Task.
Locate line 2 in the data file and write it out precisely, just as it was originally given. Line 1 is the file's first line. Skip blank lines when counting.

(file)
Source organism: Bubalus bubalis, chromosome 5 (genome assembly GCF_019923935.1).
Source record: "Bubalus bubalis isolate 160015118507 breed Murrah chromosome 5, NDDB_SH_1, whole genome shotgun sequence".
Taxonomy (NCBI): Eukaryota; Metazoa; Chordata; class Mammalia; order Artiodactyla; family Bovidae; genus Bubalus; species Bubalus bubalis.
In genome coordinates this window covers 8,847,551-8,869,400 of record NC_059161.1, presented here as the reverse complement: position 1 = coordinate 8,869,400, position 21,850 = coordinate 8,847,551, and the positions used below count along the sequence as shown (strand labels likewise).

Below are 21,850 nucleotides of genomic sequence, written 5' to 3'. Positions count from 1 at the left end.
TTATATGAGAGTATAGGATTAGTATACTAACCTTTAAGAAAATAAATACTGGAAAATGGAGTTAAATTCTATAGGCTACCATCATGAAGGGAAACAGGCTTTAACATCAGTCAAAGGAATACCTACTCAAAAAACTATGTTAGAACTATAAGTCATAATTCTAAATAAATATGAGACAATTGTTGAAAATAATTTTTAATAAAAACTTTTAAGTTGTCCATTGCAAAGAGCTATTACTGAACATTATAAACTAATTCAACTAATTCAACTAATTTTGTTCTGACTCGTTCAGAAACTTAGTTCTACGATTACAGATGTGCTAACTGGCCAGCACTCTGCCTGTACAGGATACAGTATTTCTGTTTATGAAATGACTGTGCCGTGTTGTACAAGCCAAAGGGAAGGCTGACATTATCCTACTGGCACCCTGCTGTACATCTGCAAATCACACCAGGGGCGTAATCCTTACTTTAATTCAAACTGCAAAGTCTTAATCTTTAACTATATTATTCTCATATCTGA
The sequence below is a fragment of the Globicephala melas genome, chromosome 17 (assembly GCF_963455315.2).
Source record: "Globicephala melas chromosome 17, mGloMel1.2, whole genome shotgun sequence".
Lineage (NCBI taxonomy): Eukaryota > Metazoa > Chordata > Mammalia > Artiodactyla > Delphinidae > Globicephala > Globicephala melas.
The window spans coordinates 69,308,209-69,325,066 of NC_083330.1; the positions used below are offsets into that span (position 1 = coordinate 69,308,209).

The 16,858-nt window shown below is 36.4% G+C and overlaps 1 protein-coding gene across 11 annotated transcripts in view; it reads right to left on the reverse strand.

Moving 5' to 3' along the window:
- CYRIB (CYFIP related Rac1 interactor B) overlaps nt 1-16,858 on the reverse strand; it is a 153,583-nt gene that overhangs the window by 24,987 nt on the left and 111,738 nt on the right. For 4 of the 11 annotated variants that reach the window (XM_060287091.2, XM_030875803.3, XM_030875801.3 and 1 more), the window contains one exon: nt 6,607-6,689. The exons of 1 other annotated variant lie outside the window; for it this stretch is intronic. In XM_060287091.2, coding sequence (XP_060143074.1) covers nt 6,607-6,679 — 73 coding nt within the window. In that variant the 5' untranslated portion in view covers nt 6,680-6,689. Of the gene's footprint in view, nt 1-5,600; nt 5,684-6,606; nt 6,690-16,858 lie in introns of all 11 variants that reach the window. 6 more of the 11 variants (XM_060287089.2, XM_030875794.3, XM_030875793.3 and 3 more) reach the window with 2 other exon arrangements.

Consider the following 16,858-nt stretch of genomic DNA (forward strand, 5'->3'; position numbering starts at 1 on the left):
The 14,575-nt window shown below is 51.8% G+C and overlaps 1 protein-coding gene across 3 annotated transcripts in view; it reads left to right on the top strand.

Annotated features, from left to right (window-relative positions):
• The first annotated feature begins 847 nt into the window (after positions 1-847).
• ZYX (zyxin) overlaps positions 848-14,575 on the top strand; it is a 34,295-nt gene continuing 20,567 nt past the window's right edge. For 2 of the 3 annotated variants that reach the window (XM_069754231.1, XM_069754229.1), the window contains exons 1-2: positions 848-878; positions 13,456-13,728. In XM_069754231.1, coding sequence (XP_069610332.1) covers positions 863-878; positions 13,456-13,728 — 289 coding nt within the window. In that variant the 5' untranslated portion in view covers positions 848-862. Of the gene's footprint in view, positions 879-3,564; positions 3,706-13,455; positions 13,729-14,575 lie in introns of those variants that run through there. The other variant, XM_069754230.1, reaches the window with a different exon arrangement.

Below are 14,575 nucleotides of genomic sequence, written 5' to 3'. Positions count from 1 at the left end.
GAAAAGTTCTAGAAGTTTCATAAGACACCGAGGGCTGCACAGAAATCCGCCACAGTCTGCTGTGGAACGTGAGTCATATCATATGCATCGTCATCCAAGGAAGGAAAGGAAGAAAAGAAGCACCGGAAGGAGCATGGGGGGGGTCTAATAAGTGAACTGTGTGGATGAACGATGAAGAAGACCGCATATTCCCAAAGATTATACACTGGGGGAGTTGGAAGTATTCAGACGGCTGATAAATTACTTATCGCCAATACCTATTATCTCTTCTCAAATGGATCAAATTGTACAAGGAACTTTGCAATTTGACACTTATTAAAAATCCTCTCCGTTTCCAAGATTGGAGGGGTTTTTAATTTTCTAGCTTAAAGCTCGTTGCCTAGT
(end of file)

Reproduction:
Source record: "Bubalus bubalis isolate 160015118507 breed Murrah chromosome 5, NDDB_SH_1, whole genome shotgun sequence".